The Mountaineers were slow against Kansas State, huddled at times and even had to burn a timeout after coming out of a huddle and then changing the play at the line.
"There are specific things we do offensively that we can do and there are specific things we do offensively that we can't do from a tempo standpoint," Holgorsen said. "We were probably a little too settled last week and that's 100-percent my fault. I should have pushed the envelope on some things."
There are more problems on defense, but the focus isn't necessarily as broad as the situation presents. Holgorsen maintained confidence in the schemes of defensive coordinator Joe DeForest and co-defensive coordinator Keith Patterson.
WVU hasn't tackled or covered well and hasn't pressured the quarterback enough to assist the defensive backs, all while playing with a variety of young players and personnel packages.
Holgorsen cautioned against expecting the scheme to change.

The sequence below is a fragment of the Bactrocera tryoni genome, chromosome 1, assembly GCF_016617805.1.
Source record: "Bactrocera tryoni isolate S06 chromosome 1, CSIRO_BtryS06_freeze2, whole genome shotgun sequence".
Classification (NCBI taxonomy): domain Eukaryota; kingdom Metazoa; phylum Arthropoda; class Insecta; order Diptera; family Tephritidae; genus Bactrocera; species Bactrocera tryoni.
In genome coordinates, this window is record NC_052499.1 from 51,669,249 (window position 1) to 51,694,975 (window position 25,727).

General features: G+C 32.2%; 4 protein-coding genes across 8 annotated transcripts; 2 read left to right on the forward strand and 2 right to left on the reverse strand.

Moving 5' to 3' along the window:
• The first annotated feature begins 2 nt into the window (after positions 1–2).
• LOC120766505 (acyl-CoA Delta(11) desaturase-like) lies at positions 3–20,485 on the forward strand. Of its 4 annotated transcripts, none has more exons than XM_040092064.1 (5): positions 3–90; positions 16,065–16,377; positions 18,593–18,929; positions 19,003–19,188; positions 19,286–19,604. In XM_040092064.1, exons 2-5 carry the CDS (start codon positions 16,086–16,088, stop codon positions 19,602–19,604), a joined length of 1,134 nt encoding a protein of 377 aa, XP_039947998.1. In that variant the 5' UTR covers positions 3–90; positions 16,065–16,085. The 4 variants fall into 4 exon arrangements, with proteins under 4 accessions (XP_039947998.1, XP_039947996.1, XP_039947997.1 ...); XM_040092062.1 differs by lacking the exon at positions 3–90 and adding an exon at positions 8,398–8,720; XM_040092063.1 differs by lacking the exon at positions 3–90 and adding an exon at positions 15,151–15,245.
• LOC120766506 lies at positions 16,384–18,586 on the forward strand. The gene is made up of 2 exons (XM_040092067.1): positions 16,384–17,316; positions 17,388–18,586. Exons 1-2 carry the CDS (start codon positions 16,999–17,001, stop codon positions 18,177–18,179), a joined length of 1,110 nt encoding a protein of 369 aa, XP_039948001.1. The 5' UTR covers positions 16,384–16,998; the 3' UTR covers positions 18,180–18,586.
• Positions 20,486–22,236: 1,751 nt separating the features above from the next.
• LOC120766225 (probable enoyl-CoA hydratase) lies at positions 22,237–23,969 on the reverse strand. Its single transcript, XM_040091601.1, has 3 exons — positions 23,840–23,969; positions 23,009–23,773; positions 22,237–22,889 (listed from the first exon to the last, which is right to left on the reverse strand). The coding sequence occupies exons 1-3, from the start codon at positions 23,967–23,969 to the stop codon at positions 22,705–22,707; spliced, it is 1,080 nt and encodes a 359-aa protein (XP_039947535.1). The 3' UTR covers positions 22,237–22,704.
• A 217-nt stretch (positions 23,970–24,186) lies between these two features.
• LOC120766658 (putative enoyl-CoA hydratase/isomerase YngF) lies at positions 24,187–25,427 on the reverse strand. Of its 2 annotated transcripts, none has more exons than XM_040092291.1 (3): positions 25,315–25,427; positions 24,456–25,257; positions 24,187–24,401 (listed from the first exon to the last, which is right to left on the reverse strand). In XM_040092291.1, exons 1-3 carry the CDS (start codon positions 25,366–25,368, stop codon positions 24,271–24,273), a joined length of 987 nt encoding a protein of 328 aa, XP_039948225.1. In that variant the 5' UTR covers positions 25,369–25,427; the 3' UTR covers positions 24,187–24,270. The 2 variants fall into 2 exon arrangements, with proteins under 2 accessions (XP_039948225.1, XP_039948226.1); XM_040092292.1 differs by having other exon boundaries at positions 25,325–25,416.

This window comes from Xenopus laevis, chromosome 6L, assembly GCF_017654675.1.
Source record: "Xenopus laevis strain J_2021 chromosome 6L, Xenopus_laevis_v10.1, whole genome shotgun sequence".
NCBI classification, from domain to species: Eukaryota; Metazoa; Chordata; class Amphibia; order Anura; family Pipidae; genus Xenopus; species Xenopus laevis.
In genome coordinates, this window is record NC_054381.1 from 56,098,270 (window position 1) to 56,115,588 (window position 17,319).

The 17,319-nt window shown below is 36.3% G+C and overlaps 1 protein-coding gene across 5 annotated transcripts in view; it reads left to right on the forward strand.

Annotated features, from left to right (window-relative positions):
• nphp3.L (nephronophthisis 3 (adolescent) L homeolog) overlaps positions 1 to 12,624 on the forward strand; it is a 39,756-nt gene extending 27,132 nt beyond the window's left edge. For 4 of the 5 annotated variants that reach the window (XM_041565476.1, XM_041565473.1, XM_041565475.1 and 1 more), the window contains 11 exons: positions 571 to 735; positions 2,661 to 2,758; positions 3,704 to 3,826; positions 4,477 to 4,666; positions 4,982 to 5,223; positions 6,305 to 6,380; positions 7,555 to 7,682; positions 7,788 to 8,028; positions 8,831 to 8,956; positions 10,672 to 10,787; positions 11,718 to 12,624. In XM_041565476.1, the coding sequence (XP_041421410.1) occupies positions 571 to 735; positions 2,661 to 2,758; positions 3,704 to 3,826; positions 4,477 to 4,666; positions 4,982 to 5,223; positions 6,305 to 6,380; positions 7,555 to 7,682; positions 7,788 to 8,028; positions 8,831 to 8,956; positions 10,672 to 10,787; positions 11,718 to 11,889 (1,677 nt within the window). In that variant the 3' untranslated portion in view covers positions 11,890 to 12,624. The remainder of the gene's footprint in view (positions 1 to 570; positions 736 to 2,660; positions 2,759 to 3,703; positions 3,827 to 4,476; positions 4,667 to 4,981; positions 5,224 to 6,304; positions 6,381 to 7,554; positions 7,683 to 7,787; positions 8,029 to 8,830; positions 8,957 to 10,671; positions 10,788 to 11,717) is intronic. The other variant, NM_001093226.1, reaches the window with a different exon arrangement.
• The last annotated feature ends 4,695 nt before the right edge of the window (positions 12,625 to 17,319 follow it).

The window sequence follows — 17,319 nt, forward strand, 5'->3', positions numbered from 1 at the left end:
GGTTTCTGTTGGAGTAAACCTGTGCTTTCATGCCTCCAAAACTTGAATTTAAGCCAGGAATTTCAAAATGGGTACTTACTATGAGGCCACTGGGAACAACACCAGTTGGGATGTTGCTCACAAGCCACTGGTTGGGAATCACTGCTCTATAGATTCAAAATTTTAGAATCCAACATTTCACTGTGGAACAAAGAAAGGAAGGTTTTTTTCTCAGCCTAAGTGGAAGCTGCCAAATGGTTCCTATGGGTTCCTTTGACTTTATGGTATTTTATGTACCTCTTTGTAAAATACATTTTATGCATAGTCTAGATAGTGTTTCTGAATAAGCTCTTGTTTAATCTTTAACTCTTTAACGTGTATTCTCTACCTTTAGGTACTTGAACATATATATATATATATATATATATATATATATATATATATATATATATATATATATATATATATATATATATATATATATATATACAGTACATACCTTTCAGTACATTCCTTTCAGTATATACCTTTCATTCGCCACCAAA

"We've tried that," he said. "Within our defensive scheme, there are different coverages and different blitzes and different fronts. When we get in one and it doesn't work, we go to another one. It's a multiple defense that can line up in a variety of ways."
He said WVU tried many things against Kansas State, but the Wildcats made the appropriate counters. At the same time, Holgorsen said his defense didn't make plays.
"As an offensive play caller, I go back to this and I tell the team this all the time: If you guys are going to rely on us as coaches making the perfect call all the time, we're going to fail you," Holgorsen said. "Nobody can do that all the time."
The coaching staff won't be free from inspection and alterations, either. There have been discussions about finding new or better ways to get players on offense or defense in position to make the plays that have not been made.
"That's where we've got to do a better job as coaches," Holgorsen said. "Nobody is pointing fingers anywhere and I'm not pointing fingers in any particular place. Nobody is doing that. We all understand that what we have to continue to do as coaches is put them in a position to be successful.
"Teach them technique, teach them how to make plays and then build the confidence to where they can do it and get out there and work hard on it. Ultimately, it comes down to getting to practice, working hard in practice and getting better at what we ask them to do."
Contact sportswriter Mike Casazza at mi...@dailymail.com or 304-319-1142. His blog is at blogs.dailymail.com/wvu.